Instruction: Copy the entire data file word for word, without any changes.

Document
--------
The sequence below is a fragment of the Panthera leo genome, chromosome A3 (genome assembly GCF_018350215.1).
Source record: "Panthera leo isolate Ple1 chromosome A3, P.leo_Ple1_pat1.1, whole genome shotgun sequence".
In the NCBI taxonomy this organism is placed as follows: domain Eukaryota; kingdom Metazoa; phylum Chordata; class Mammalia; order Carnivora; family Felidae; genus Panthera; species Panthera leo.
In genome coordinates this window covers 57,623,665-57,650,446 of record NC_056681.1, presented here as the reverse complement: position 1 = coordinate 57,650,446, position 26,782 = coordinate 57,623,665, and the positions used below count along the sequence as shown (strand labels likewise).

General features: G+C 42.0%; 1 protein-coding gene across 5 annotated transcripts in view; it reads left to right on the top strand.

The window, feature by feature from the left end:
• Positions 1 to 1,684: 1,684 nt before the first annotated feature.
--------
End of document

The sequence below is a fragment of the Panthera leo genome, chromosome A3 (genome assembly GCF_018350215.1).
Source record: "Panthera leo isolate Ple1 chromosome A3, P.leo_Ple1_pat1.1, whole genome shotgun sequence".
In the NCBI taxonomy this organism is placed as follows: domain Eukaryota; kingdom Metazoa; phylum Chordata; class Mammalia; order Carnivora; family Felidae; genus Panthera; species Panthera leo.
In genome coordinates this window covers 57,623,665-57,650,446 of record NC_056681.1, presented here as the reverse complement: position 1 = coordinate 57,650,446, position 26,782 = coordinate 57,623,665, and the positions used below count along the sequence as shown (strand labels likewise).

General features: G+C 42.0%; 1 protein-coding gene across 5 annotated transcripts in view; it reads left to right on the top strand.

The window, feature by feature from the left end:
• Positions 1 to 1,684: 1,684 nt before the first annotated feature.